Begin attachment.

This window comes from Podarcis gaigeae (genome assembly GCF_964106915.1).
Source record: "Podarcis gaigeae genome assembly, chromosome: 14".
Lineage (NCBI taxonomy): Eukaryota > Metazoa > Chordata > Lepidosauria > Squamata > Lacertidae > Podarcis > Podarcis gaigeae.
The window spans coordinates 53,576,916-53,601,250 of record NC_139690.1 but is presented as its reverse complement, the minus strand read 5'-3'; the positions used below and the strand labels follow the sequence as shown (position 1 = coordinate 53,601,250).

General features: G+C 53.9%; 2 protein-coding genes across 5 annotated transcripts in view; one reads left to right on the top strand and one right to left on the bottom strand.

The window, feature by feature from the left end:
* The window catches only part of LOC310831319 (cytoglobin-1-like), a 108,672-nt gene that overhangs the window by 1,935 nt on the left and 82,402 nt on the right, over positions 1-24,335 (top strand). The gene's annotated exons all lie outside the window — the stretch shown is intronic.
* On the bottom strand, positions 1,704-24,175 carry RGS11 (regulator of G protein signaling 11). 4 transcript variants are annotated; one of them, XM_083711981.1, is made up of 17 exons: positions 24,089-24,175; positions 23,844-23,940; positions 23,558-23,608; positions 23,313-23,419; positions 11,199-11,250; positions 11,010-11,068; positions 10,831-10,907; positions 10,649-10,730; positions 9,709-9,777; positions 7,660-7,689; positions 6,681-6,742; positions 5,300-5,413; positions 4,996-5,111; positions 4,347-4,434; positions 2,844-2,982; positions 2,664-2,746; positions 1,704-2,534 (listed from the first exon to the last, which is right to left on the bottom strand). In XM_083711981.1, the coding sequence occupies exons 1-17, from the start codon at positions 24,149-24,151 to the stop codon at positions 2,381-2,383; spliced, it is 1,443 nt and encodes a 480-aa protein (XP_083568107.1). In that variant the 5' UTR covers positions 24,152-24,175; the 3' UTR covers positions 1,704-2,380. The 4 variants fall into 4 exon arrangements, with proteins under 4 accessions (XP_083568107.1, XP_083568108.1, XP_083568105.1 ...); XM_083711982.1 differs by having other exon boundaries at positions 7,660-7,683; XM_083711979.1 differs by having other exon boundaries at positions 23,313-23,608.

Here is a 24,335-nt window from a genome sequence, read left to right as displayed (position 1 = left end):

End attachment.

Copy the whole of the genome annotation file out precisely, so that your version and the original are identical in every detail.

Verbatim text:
This window comes from Podarcis gaigeae (genome assembly GCF_964106915.1).
Source record: "Podarcis gaigeae genome assembly, chromosome: 14".
Lineage (NCBI taxonomy): Eukaryota > Metazoa > Chordata > Lepidosauria > Squamata > Lacertidae > Podarcis > Podarcis gaigeae.
The window spans coordinates 53,576,916-53,601,250 of record NC_139690.1 but is presented as its reverse complement, the minus strand read 5'-3'; the positions used below and the strand labels follow the sequence as shown (position 1 = coordinate 53,601,250).

General features: G+C 53.9%; 2 protein-coding genes across 5 annotated transcripts in view; one reads left to right on the top strand and one right to left on the bottom strand.

The window, feature by feature from the left end:
* The window catches only part of LOC310831319 (cytoglobin-1-like), a 108,672-nt gene that overhangs the window by 1,935 nt on the left and 82,402 nt on the right, over positions 1-24,335 (top strand). The gene's annotated exons all lie outside the window — the stretch shown is intronic.
* On the bottom strand, positions 1,704-24,175 carry RGS11 (regulator of G protein signaling 11). 4 transcript variants are annotated; one of them, XM_083711981.1, is made up of 17 exons: positions 24,089-24,175; positions 23,844-23,940; positions 23,558-23,608; positions 23,313-23,419; positions 11,199-11,250; positions 11,010-11,068; positions 10,831-10,907; positions 10,649-10,730; positions 9,709-9,777; positions 7,660-7,689; positions 6,681-6,742; positions 5,300-5,413; positions 4,996-5,111; positions 4,347-4,434; positions 2,844-2,982; positions 2,664-2,746; positions 1,704-2,534 (listed from the first exon to the last, which is right to left on the bottom strand). In XM_083711981.1, the coding sequence occupies exons 1-17, from the start codon at positions 24,149-24,151 to the stop codon at positions 2,381-2,383; spliced, it is 1,443 nt and encodes a 480-aa protein (XP_083568107.1). In that variant the 5' UTR covers positions 24,152-24,175; the 3' UTR covers positions 1,704-2,380. The 4 variants fall into 4 exon arrangements, with proteins under 4 accessions (XP_083568107.1, XP_083568108.1, XP_083568105.1 ...); XM_083711982.1 differs by having other exon boundaries at positions 7,660-7,683; XM_083711979.1 differs by having other exon boundaries at positions 23,313-23,608.

Here is a 24,335-nt window from a genome sequence, read left to right as displayed (position 1 = left end):